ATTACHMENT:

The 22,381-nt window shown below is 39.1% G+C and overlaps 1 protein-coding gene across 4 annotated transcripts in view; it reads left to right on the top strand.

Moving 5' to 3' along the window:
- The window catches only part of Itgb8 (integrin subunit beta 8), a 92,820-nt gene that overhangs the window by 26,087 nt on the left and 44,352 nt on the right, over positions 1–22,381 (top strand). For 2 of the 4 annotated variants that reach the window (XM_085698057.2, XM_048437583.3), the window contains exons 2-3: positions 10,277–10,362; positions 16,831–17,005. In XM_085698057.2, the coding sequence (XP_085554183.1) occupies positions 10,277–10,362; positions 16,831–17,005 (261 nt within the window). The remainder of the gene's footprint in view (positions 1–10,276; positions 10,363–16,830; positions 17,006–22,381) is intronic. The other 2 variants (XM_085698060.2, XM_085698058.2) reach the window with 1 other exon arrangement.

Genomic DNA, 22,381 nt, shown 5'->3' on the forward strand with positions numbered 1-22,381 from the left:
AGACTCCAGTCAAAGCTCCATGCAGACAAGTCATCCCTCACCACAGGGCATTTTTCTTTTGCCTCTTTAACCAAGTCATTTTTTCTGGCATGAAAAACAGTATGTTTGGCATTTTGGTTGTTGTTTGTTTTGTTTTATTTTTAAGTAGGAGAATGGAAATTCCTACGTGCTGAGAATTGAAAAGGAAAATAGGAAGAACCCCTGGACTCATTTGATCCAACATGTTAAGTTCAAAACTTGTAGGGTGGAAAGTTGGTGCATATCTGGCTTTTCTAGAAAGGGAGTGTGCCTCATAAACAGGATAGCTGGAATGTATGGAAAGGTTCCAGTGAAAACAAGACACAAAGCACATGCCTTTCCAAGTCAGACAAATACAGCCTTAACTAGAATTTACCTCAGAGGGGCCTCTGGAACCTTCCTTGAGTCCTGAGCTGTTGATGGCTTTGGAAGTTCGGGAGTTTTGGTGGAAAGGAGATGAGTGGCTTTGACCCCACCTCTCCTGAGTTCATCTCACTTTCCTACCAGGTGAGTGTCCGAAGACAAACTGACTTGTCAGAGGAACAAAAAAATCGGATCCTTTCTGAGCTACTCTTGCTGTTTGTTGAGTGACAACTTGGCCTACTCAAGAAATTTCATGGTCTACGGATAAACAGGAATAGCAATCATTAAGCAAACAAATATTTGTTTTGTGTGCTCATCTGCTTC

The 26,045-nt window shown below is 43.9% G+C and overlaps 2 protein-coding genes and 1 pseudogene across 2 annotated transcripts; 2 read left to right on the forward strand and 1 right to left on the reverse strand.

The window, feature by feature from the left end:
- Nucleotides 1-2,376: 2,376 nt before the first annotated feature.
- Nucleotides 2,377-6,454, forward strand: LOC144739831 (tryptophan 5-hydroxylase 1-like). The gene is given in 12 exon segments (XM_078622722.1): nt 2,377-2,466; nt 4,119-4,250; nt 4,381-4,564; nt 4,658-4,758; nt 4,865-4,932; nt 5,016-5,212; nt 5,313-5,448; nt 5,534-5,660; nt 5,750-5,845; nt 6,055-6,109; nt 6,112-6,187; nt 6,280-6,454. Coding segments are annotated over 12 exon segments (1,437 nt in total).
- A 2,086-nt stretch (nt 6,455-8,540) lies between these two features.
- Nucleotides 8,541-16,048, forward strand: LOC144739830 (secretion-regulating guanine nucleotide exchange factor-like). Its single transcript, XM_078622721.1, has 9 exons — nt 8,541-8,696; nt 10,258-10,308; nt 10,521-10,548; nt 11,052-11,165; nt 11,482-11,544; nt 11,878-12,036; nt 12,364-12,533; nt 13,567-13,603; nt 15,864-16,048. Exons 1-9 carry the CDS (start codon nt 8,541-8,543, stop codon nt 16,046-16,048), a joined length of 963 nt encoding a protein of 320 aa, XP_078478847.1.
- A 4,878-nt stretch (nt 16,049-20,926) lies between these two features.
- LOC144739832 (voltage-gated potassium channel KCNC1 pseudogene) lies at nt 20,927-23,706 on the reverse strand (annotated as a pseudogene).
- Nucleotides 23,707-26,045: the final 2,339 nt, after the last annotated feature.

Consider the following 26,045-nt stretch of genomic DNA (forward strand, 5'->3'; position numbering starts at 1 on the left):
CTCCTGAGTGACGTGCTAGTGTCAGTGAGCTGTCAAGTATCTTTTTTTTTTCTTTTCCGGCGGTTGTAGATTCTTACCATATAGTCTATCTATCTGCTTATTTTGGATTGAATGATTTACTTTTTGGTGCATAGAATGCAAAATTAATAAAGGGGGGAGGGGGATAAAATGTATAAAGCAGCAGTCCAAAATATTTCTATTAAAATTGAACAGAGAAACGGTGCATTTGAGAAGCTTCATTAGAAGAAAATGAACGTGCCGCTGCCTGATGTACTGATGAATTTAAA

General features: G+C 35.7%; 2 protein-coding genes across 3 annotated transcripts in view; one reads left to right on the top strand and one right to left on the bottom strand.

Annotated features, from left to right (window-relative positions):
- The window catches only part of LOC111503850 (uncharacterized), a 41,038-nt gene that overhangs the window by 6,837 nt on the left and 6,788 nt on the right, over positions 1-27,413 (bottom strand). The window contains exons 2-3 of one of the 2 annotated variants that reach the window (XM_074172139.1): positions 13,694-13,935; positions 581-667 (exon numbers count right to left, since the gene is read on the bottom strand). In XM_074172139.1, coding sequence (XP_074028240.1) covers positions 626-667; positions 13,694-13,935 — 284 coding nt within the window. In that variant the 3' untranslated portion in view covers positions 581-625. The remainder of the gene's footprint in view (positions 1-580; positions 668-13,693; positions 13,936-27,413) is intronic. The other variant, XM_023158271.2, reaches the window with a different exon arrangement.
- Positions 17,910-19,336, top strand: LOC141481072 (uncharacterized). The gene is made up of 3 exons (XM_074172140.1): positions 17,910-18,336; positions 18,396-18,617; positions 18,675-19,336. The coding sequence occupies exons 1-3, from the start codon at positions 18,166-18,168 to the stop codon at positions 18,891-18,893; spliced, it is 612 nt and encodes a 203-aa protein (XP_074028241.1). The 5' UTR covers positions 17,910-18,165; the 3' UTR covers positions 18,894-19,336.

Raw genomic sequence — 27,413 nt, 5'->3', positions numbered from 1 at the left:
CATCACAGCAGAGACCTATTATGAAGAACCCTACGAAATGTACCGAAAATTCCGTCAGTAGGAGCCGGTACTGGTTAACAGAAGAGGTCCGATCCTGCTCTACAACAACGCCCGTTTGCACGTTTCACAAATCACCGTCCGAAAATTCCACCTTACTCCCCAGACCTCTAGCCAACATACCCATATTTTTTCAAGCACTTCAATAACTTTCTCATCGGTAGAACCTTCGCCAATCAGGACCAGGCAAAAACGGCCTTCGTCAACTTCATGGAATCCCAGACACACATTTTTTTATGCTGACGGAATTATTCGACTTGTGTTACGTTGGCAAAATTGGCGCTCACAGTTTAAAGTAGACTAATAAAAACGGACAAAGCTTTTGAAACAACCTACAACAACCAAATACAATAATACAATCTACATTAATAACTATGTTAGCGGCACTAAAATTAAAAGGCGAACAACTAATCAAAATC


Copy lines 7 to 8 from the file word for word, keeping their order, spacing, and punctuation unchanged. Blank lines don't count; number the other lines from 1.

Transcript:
The window, feature by feature from the left end:
- Nucleotides 1-2,376: 2,376 nt before the first annotated feature.